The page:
Recessions can be caused by many things; the only connection between different ones is that society’s poorest always suffer most.
The recession that followed the 2008 financial crash was fundamentally a financial crisis – a credit-fuelled bubble and some not-so-clever dabbling by investment bankers in the US mortgage market was a house of cards that collapsed when banks stopped lending to each other. It is not true that no banker served time in jail for their role in the 2008-09 financial crisis – the Financial Times identified 47 who did – but it’s certainly true that materially they suffered less than the poorest. As a result of that recession in the US, the average working-age adult in the bottom 10% of earners suffered a relative loss of income two-and-a-half times bigger than the richest 10%.
The global recession that has sprung out at us this year could be termed a ‘black swan’ event. The concept of a black swan event, a metaphor to depict the overturning of previously-held convictions, has been developed by the enormously clever writer and distinguished practitioner of mathematical finance, Nassim Nicholas Taleb. Taleb takes the ancient belief that black swans don’t exist – in the 17th century it was discovered that they do exist – and applies it to all kinds of events that appear as if from nowhere.
For Taleb a black swan event “lies outside the realm of regular expectations, because nothing in the past can convincingly point to its possibility. Second, it carries an extreme ‘impact’. Third, in spite of its outlier status, human nature makes us concoct explanations for its occurrence after the fact, making it explainable and predictable. I… summarize the triplet: rarity, extreme ‘impact’, and retrospective (though not prospective) predictability. A small number of Black Swans explains almost everything in our world, from the success of ideas and religions, to the dynamics of historical events, to elements of our own personal lives.”
Taleb suggests that many things can be explained thus – the rise of the internet, World War One, the collapse of the Soviet Union, all are examples of a black swan event. Covid-19 is arguably just the latest. Not that Taleb believes that – for him the pandemic is a white swan event; entirely predictable in its onset and outcomes. But for me, the economic recession that has resulted from Covid-19 is indeed a black swan event – unpredictable, even unnecessary if the pandemic had been handled more astutely.
A harsh world
Yet those who suffer most from job and income losses have the least control over events that brought them low. Why should those most in need also be the ones that do worst in any economic downturn?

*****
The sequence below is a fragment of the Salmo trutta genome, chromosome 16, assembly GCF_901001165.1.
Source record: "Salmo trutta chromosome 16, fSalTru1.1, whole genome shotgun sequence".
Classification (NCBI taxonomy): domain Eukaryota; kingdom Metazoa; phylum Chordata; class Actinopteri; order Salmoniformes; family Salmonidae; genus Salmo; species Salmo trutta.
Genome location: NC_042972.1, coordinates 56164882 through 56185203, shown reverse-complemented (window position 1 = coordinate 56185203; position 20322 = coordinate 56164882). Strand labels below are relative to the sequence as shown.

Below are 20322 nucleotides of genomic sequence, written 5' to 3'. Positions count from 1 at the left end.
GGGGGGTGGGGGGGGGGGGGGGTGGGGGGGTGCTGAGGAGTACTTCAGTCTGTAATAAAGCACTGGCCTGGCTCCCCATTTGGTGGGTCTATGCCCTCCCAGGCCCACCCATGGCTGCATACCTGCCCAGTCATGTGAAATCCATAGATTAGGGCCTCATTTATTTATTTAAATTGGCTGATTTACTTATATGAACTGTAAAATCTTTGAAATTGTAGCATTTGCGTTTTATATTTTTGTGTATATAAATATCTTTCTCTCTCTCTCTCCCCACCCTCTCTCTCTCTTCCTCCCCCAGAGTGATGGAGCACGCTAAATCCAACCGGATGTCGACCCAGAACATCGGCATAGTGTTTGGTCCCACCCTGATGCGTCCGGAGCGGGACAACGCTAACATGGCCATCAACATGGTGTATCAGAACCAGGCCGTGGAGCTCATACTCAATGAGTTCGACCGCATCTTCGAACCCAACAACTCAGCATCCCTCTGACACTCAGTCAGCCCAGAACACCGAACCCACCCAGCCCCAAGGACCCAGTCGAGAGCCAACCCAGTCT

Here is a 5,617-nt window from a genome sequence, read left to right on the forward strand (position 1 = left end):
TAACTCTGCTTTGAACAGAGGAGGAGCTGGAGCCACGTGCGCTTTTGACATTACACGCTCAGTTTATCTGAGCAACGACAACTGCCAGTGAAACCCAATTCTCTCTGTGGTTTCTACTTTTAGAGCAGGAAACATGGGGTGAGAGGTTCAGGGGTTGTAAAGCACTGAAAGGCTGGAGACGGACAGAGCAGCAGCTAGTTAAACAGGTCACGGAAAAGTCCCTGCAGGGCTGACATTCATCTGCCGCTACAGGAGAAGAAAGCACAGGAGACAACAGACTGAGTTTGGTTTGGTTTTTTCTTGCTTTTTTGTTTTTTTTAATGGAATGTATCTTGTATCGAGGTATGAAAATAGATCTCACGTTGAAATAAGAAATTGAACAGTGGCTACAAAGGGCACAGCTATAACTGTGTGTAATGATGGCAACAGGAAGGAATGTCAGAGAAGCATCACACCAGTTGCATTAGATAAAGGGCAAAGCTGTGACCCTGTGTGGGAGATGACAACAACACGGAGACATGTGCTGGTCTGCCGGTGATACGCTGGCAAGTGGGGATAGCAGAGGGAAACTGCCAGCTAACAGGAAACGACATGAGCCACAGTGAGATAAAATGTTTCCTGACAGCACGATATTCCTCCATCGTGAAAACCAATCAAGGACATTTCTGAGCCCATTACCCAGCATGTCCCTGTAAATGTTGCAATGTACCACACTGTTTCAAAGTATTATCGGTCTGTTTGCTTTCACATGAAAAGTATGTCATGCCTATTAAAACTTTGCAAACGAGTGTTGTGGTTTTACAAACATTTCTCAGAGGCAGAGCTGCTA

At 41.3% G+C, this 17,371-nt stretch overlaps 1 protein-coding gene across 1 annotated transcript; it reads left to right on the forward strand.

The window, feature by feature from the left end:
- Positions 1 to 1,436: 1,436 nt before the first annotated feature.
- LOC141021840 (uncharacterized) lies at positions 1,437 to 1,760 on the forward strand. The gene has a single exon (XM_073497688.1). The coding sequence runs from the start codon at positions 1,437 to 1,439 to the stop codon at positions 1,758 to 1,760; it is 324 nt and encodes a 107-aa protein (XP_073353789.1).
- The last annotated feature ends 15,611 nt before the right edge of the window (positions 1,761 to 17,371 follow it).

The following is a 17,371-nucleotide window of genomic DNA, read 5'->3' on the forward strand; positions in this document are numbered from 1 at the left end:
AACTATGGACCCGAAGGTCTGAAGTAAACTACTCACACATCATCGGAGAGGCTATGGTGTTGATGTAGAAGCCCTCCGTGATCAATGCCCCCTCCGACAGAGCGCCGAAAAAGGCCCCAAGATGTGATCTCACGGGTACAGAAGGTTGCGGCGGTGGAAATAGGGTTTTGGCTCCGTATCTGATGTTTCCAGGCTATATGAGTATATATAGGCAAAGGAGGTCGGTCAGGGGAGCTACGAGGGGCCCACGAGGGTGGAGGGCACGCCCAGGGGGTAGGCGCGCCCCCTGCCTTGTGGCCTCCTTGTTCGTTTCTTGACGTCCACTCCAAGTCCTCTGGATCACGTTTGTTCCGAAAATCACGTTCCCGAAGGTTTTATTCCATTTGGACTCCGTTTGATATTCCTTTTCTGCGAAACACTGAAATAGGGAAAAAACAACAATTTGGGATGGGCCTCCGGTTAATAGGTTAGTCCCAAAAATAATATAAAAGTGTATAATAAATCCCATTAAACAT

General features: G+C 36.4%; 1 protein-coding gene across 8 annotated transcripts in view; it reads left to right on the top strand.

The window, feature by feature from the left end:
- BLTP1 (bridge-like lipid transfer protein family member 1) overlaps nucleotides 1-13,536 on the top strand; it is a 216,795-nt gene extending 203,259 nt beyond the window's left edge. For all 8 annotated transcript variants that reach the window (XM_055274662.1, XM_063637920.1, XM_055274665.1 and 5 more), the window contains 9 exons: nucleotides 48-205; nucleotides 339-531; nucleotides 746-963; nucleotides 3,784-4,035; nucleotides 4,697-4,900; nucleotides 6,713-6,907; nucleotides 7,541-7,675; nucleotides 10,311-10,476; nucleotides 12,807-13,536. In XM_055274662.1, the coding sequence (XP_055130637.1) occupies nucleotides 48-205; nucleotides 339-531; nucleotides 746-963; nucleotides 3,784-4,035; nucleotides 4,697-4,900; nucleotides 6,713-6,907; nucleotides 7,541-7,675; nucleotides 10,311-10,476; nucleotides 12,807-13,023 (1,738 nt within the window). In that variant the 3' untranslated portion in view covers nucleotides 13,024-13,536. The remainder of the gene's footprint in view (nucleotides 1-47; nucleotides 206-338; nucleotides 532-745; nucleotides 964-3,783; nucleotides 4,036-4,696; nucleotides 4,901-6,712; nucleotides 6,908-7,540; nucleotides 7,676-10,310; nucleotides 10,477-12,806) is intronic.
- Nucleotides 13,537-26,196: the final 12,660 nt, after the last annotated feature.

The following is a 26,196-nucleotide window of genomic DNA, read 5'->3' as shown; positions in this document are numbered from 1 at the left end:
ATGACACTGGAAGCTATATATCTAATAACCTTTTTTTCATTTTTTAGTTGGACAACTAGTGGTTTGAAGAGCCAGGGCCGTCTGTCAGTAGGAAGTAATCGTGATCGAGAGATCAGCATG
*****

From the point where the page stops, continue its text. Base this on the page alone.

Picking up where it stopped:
Even before Covid-19 struck the poverty rate in the US in 2018 was put at around $25,000 for as a household with two children under 18. There were more than 38 million people, above 11% of the population, living in poverty. It’s even worse in the European Union – in 2017 22.4% of the EU’s population, 112.8 million people, were living in households “at risk of poverty or social exclusion” while in the UK the figure is one in five or 14 million people, classified as having less than 60% of the median income after housing costs. Even having a job might not prevent you from living in poverty; 56% of those living in poverty in 2018 in the UK were in a household where at least one person had a job. Globally, 1.3 billion people around the world live in poverty. All these people are likely to find their lives getting harder with the economic recession brought about by Covid-19. Professor Brian Bell of the London School of Economics and who co-authored a report on previous recessions in August said: “Similar to previous recessions, the Covid-19 crisis has the potential to scar a large number of individuals, most of them already in a precarious situation.”
This is not fair. The most vulnerable usually have very little to do with a recession, or the fall of a bank or a financial crisis, and yet, because of the monetary system that we exist in, have no control of what happens to their money. If the purchasing power of the Pound or the Dollar drops and what once allowed the purchase of a car now only affords an apple because a bank’s or government’s gamble didn’t pay off, why should those who trusted that bank or government with their hard-earned money be the ones to suffer?
We need an alternative, more reliable form of money, to sit outside of the current system.
How about a black swan solution?
Governments have reacted to this latest recession in knee-jerk fashion. Rather than taking a rational look at the social problem of poverty that pre-dated the crisis they have lobbed borrowed money onto the fire – and discovered only that there is not enough paper to suffocate it.
According to a poll carried out by the Financial Times and the Peter G Peterson Foundation, 90% of Americans want Washington D.C. to pass a further stimulus package to cushion the economic blows. Adding more borrowed fiat money to the $27 trillion national debt of the US will not alleviate poverty or help those most vulnerable.
It may be time for a series of genuinely radical measures, some black swan moves, perhaps starting with a universal basic income (UBI) that is paid in gold, giving people the liberty from want and the ability to stand on one’s own feet that everyone craves. Paying that UBI in gold would mean that people remain free from the risk of government’s interference with their currency’s value, and have greater certainty that what they want to buy tomorrow will cost the same as today. That inflation or deflation would not have to be factored into their future financial planning. Make gold – and Glint – part of the solution to the never-ending cycle of boom and bust, and give everyone a decent living standard at the same time. Maybe even Nicholas Taleb might relish the thought.
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